Battle of Maldon

From Academic Kids

The Battle of Maldon took place in 991 near Maldon beside the River Blackwater in Essex, England, during the reign of Ethelred the Unready. The Anglo-Saxons, led by Byrhtnoth and his theigns, fought against a Viking invasion, a battle which ended in utter defeat for the Anglo-Saxons. An account of the battle, embellished with many speeches attributed to the warriors and with other details, is related in an Anglo-Saxon poem of the same name. A modern tapestry depicting the battle can be seen at the Moot House (Town Hall) in Maldon.

The Viking fleet is said in one manuscript of the Anglo-Saxon Chronicle to have been led by a Norwegian, Olaf Trygvasson, though this name may have been interpolated after some of the facts were forgotten. The Viking force is estimated to have been between 2,000 and 4,000 fighting men. A source from the 12th century, Liber Eliensis, written by the monks at Ely, suggests that Byrhtnoth had only a few men to command: "he was neither shaken by the small number of his men, nor fearful of the multitude of the enemy". Not all sources indicate such a disparity in numbers.

The poem The Battle of Maldon

The Old English poem was written soon after the battle itself, probably by a monastic scribe. Unfortunately, the manuscript was burned in the Cotton fire at Ashburnham House in 1731. Although a transcription had been made of 325 lines of the poem, the front and back pages were missing from the manuscript (possibly around 50 lines each). This means that vital clues about the purpose of the poem and perhaps its date have been lost.

At the time of battle, English royal policy of responding to Norse incursions was split. Some favored paying off the Viking invaders with land and wealth, while others favored fighting to the last man. Recent scholarship suggests that Byrhtnoth held this latter attitude, hence his moving speeches of patriotism in the poem.

The Vikings sailed up the Blackwater (then called the Pante), and Byrhtnoth called out his levy. The poem begins with his teaching his men (who, except for his household guard, were peasants and householders from the area) how to stand and how to hold weapons. The Vikings sailed up to a small island in the river. At ebb, the river leaves a land bridge from this island to the shore, the description of which seems to have matched the Northey Island causeway at that time. This would place the site of the battle about two miles southeast of Maldon. Olaf addressed the Saxons, promising to sail away if he was paid with gold and armor from the lord. Byrhtnoth refused.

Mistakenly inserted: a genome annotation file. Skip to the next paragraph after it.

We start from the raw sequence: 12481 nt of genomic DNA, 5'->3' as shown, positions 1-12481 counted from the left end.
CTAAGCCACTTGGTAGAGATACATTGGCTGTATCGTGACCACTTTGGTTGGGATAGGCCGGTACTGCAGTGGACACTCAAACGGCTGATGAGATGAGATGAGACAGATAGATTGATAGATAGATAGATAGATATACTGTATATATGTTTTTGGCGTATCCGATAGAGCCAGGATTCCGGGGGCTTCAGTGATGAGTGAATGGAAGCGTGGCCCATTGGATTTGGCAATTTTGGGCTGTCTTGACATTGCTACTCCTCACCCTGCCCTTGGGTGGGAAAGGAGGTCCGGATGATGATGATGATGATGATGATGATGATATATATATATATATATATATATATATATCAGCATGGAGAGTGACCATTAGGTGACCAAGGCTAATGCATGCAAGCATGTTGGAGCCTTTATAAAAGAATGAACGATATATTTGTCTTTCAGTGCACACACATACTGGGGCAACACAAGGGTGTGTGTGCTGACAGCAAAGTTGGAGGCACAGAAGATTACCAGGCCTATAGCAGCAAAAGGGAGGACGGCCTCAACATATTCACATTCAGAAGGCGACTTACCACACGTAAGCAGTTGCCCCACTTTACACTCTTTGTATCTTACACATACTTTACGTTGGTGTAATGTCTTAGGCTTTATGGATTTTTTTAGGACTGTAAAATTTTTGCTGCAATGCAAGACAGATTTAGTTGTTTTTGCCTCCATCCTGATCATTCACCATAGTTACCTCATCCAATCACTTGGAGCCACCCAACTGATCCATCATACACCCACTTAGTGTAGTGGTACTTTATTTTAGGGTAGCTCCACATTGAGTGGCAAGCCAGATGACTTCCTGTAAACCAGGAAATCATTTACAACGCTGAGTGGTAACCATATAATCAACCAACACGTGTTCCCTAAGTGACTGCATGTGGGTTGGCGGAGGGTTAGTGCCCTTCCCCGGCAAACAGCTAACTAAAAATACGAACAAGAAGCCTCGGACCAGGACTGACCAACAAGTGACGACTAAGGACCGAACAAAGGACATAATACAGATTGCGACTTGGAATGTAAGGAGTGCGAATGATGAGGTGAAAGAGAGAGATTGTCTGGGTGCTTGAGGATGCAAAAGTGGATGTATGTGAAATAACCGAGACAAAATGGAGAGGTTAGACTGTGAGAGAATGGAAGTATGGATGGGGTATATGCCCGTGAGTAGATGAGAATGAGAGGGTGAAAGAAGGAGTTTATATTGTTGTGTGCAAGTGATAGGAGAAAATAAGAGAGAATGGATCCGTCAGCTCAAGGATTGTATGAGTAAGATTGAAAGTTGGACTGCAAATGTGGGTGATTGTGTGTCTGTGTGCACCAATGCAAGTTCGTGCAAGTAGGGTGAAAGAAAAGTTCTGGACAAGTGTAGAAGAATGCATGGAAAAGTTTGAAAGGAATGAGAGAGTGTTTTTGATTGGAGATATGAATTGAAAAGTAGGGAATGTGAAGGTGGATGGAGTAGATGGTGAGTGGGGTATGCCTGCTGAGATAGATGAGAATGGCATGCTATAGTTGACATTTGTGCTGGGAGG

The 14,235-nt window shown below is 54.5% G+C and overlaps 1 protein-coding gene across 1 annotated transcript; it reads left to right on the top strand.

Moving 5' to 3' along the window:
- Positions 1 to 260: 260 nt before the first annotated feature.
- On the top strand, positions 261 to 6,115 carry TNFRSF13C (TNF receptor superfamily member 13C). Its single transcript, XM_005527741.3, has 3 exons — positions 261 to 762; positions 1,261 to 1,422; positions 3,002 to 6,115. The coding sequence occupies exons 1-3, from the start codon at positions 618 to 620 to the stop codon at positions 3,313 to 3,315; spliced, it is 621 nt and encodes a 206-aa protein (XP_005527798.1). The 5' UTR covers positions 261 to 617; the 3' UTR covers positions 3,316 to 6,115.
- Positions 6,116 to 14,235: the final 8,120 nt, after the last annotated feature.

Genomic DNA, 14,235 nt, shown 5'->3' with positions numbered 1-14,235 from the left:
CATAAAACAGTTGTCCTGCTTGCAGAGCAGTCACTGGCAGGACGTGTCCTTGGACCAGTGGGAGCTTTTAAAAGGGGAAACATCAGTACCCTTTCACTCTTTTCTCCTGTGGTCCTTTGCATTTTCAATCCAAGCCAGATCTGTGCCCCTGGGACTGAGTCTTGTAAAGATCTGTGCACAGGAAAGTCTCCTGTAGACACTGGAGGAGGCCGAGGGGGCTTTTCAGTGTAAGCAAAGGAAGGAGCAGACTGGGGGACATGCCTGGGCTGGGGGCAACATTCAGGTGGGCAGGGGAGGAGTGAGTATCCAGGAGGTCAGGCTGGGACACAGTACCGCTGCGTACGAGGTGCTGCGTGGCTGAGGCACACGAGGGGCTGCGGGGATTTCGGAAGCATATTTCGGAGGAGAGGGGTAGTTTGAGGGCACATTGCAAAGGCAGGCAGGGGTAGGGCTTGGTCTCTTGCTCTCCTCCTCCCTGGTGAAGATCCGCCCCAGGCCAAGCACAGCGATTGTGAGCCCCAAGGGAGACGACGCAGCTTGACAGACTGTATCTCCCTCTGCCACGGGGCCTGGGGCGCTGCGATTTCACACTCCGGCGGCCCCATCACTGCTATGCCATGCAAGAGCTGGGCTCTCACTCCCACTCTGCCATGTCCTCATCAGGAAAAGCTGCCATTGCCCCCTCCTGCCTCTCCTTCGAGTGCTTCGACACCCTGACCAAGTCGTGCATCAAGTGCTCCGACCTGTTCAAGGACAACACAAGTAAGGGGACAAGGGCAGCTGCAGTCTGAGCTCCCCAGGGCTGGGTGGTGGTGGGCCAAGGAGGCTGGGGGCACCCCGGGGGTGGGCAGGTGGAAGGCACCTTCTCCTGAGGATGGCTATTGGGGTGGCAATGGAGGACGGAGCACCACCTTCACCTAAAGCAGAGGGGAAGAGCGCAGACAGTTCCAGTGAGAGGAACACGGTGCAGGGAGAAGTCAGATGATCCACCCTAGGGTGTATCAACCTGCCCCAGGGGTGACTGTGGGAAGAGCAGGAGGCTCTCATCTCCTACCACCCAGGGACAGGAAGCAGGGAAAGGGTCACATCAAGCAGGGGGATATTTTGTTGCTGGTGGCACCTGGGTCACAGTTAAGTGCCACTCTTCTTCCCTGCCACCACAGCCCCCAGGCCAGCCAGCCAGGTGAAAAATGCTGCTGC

Olaf's forces could not make headway against the troops guarding the small land bridge, and he asked Byrhtnoth to allow his warriors onto the shore. Byrhtnoth, in a moment of "ofermode," allowed the full complement of Norse onto shore for the battle. The Vikings made short work of the Saxons, killing Byrhtnoth early in the battle, after which many Saxons fled.

There is some discussion about the meaning of "ofermode." Most basically, it means "over heart," and it could mean either "pride" or "excess of courage" (cf. Swedish övermod which means both "hubris" and "recklessness"). One argument is that the poem was written to celebrate Byrhtnoth's actions and goad others into heroic action, and Byrhtnoth's action stands proudly in a long tradition of heroic literature. Another argument is that the poem is an elegy on a terrible loss and that the monastic author pinpoints the cause of the defeat in the commander's sin of pride.

Norse invaders and Norse raiders differed in purpose. The forces engaged by the Anglo-Saxons were raiding, or "vikking." Their goal was to gather loot, rather than to acquire land for settlement. Therefore, had Byrhtnoth's forces kept the Vikings off by guarding the bridge, it is likely that Olaf would have sailed farther up the river or along the coast, and taken another target. As a man with troops and with weapons, it might be that Byrhtnoth had to allow the Vikings ashore to protect others. Also, had the Anglo-Saxons paid off the Vikings, the latter would likely have gone on to other targets. The poem may, therefore, represent the work of what has been termed the "monastic party" in Ethelred's court, which advocated a military response, rather than tribute, to all Norse attacks.

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